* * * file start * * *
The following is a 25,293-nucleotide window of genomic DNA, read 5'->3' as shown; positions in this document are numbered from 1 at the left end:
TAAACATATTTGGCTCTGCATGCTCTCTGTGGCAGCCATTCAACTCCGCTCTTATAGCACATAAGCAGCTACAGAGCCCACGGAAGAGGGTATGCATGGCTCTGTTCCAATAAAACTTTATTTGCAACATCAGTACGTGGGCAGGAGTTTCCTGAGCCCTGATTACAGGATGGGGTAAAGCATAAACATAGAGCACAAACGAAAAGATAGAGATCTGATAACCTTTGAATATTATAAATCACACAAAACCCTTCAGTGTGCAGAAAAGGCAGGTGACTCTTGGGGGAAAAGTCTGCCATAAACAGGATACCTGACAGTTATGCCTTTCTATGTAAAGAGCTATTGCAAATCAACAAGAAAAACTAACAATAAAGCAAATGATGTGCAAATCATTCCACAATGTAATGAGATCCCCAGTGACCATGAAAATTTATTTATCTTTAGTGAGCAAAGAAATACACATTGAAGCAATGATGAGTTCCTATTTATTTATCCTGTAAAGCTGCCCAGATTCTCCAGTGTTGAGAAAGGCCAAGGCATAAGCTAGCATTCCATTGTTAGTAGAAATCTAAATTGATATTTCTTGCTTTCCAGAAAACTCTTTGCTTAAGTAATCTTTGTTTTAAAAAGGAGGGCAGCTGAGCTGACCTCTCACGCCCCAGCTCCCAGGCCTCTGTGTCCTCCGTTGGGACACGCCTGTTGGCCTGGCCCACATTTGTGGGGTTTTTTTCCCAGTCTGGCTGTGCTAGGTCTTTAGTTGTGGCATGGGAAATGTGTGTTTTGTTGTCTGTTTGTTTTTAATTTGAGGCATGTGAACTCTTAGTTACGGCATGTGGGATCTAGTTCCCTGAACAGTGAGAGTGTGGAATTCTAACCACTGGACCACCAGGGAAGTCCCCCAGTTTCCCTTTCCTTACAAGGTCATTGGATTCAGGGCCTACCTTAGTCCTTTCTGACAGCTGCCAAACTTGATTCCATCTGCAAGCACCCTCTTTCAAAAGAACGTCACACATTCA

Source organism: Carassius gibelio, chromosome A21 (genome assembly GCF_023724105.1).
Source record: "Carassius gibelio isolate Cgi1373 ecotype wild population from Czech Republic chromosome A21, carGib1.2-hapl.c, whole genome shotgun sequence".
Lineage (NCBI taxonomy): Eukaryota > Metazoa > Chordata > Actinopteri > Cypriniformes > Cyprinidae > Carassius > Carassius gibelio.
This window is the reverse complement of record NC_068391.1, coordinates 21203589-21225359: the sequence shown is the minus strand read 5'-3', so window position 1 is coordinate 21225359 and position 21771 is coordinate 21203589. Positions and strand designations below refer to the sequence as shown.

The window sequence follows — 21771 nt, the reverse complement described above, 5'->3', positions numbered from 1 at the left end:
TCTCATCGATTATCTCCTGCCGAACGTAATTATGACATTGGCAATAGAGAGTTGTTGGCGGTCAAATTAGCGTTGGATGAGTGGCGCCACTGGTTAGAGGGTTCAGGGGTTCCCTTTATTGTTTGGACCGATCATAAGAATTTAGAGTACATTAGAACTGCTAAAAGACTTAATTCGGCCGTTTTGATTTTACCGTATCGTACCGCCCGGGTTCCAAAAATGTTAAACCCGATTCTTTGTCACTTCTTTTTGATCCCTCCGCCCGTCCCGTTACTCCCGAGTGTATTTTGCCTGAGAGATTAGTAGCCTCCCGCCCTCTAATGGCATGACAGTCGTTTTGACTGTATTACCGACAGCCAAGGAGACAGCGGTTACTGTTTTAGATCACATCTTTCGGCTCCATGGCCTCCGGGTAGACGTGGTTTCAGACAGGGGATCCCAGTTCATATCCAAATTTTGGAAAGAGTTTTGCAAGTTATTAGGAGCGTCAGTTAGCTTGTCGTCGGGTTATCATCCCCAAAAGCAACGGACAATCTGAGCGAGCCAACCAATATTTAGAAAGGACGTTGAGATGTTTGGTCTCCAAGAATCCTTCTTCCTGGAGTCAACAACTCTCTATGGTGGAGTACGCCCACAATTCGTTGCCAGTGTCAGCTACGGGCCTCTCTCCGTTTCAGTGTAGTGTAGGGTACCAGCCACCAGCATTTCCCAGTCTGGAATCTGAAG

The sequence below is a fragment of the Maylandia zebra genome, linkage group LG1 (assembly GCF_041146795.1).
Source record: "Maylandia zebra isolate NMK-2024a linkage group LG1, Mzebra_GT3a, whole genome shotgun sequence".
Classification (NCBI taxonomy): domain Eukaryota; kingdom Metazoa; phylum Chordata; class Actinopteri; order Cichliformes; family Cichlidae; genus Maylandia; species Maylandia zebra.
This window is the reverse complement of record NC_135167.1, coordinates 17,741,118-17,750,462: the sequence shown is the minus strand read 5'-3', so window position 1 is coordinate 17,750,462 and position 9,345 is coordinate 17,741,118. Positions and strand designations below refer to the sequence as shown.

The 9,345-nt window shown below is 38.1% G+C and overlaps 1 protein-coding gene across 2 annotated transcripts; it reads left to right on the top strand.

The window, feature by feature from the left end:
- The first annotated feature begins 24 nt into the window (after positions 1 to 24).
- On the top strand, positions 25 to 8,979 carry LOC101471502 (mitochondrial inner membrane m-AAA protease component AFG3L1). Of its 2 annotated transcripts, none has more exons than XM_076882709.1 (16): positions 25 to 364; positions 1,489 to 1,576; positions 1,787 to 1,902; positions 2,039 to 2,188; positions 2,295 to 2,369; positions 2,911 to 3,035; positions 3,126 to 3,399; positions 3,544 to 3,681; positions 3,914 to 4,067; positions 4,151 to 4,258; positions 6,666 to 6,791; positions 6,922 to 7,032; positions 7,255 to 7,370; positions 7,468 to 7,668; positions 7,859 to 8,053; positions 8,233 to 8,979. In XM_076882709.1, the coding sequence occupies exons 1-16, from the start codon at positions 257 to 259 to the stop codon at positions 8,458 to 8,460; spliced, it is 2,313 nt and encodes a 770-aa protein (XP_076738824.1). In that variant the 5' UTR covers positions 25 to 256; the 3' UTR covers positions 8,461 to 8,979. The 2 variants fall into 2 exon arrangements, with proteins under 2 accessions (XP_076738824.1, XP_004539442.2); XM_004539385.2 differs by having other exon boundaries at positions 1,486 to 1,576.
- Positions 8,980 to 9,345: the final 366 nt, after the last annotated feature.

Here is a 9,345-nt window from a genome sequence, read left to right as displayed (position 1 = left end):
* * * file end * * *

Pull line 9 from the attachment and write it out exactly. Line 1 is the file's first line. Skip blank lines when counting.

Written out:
The sequence below is a fragment of the Maylandia zebra genome, linkage group LG1 (assembly GCF_041146795.1).